The fact that the missile flew on a nearly vertical trajectory suggests there may have been a problem with the guidance system. If the missile was liquid fueled, North Korea may have shut down the engine when it realized there was a problem. A solid fueled engine could not be shut down in the same way.

Is the missile had been a KN-15, the engine would have had to fail about halfway through the burn of the second stage engine. It seems surprising that initial reports identified the missile as a KN-15, since I would have expected sensors could tell whether or not the missile had undergone staging. In addition, the plumes from liquid and solid missiles are different in appearance, so depending on what sensors viewed the launch they should have been able to differentiate a liquid from solid missile. Analyzing these issues may have been what led Pacific Command to change its mind about what type of missile was launched.

Why fire a Scud?

If Pyongyang decided to launch a missile to attract attention in advance of the Trump-Xi summit that starts tomorrow, it may have decided to launch some type of Scud because these are well tested and it could be relatively assured the launch would be successful. The missile may have been a Scud-ER like the four it launched simultaneously in early March.

That fact that it appears to have failed illustrates how uncertain the missile business can be.

Leak at the Creek: Davis-Besse-like Cooling Leak Shuts Down Wolf Creek

The Wolf Creek Generating Station near Burlington, Kansas has one Westinghouse four-loop pressurized water reactor that began operating in 1985. In the early morning hours of Friday, September 2, 2016, the reactor was operating at full power. A test completed at 4:08 am indicated that leakage into the containment from unidentified sources was 1.358 gallons per minute (gpm). The maximum regulatory limit for was such leakage was 1.0 gpm. If the test results were valid, the reactor had to be shut down within hours. Workers began running the test again to either confirm the excessive leak or determine whether it may have been a bad test. The computer collects data over a two-hour period and averages it to avoid false indications caused by momentary instrumentation spikes and other glitches. (It is standard industry practice to question test results suggesting problems but accept without question “good” test results.)

The retest results came in at 6:52 am and showed the unidentified leakage rate to be 0.521 gpm, within the legal limit. Nevertheless, management took the conservative step of entering the response procedure for excessive leakage. At 10 am, the operators began shutting down the reactor. They completed the shutdown by tripping the reactor from 30 percent power at 11:58 am.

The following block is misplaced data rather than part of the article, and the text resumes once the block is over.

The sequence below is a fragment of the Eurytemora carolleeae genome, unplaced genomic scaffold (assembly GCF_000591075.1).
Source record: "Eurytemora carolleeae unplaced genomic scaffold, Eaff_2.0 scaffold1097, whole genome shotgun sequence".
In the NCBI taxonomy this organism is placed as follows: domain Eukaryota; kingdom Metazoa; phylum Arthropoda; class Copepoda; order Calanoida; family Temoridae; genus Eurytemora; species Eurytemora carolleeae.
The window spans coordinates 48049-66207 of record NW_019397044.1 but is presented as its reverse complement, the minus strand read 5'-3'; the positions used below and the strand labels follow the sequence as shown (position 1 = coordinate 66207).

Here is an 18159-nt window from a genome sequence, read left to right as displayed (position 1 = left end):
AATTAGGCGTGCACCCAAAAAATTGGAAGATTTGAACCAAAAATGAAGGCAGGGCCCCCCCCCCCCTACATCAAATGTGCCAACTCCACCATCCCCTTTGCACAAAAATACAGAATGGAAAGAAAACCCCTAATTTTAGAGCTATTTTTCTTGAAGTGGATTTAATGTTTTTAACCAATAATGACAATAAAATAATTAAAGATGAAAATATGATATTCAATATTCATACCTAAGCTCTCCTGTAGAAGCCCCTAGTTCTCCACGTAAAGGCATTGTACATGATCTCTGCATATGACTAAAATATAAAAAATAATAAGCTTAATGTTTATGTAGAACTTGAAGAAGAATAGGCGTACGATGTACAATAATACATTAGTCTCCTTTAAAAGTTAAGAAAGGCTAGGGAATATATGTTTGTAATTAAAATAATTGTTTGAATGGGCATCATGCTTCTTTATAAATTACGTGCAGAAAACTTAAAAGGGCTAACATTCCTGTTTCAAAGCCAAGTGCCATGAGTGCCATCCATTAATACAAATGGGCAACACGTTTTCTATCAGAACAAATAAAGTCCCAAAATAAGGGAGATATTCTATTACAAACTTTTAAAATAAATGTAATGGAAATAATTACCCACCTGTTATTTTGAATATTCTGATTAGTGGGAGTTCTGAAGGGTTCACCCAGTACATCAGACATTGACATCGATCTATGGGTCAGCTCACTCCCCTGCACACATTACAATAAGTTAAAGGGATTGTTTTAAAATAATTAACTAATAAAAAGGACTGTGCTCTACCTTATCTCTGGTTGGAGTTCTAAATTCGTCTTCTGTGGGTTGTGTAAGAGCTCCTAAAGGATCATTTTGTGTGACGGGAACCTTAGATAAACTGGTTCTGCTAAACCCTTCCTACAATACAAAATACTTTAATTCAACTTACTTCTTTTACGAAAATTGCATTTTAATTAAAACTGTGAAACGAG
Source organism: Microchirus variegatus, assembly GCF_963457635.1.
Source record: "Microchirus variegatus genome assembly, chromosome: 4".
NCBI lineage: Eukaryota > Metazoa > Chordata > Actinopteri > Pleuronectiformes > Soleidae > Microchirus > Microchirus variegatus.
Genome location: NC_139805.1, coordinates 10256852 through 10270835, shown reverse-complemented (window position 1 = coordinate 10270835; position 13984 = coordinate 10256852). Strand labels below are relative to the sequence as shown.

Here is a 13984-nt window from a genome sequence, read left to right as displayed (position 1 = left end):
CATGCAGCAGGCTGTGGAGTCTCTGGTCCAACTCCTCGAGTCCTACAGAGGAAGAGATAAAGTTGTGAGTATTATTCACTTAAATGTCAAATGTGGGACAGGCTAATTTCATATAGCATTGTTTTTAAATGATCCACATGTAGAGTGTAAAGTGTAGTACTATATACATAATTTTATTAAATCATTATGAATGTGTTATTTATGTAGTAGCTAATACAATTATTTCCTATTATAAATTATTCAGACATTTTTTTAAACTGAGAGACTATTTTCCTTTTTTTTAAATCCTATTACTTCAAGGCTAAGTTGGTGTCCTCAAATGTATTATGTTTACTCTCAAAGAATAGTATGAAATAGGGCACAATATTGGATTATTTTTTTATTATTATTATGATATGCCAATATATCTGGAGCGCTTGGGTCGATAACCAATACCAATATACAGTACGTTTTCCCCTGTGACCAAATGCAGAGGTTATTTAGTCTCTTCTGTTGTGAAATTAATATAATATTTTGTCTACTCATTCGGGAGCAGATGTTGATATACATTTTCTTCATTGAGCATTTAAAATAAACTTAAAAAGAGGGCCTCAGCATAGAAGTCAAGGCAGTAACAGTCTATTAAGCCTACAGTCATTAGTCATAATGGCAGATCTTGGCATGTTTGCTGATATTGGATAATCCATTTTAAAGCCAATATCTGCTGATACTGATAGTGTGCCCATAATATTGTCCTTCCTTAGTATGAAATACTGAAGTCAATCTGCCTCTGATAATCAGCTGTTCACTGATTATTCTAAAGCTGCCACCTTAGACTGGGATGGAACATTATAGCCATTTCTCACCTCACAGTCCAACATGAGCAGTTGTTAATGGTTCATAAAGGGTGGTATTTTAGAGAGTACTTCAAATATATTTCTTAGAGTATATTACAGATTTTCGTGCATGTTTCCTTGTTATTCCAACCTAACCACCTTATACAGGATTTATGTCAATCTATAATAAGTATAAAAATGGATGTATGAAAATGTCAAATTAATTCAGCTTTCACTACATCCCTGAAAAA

Wolf Creek has three limits on reactor cooling water leakage. There’s a limit of 10 gpm from known sources, such as a tank that collects water seeping through valve gaskets. The source of such leakage is known and being monitored for protection against further degradation. There’s a stricter limit of 1 gpm from unknown sources. While such leakage is usually found to be from fairly benign sources, not knowing it to be so imposes a tighter limitation. Finally, there’s the strictest limit of zero leakage, not even an occasional drop or two, from the reactor coolant pressure boundary (i.e., leaks through a cracked pipe or reactor vessel weld. Reactor coolant pressure boundary leaks can propagate very quickly into very undesirable dimensions; hence, there’s no tolerance for them. Figure shows that the unknown leakage rate at Wolf Creek held steady around one-tenth (0.10) gallon per minute during July and August 2016 but significantly increase in early September.

Fig. 1 (Source: Freedom of Information Act response to Greenpeace)

The reactor core at Wolf Creek sits inside the reactor vessel made of metal six or more inches thick (see Figure 2). The reactor vessel sits inside the steel-reinforced concrete containment structure several feet thick. The dome-shaped top, or head, of the reactor vessel is bolted to its lower portion. Dozens of penetrations through the head permit connections between the control rods within the reactor core and their motors housed within a platform mounted on the head. Other penetrations allow temperature instruments inside the reactor vessel to send readings to gauges and computers outside it.

Fig. 2 (Source: Nuclear Regulatory Commission)

Wolf Creek has 78 penetrations through its reactor vessel head, including a small handful of spares. Workers entered containment after the reactor shut down looking for the source(s) of the leakage. They found cooling water spraying from penetration 77 atop the reactor vessel head. The leak sprayed water towards several other penetrations as shown in Figure 3. Penetration 77 allowed a thermocouple within the vessel to send its measurements to instrumentation.

Fig. 3 (Source: Wolf Creek Nuclear Operating Corporation)

The spray slowed and then stopped as the operators cooled the reactor water temperature below the boiling point. Workers performed a closer examination of the leakage source (see Figure 4) and its consequences. The reactor cooling water at Wolf Creek is borated. Boric acid is dissolved in the water to help control the nuclear chain reaction in the core as uranium fuel is consumed. Once water leaked from the vessel evaporated, boric acid crystals remained behind, looking somewhat like frost accumulation.

Fig. 4 (Source: Freedom of Information Act response to Greenpeace)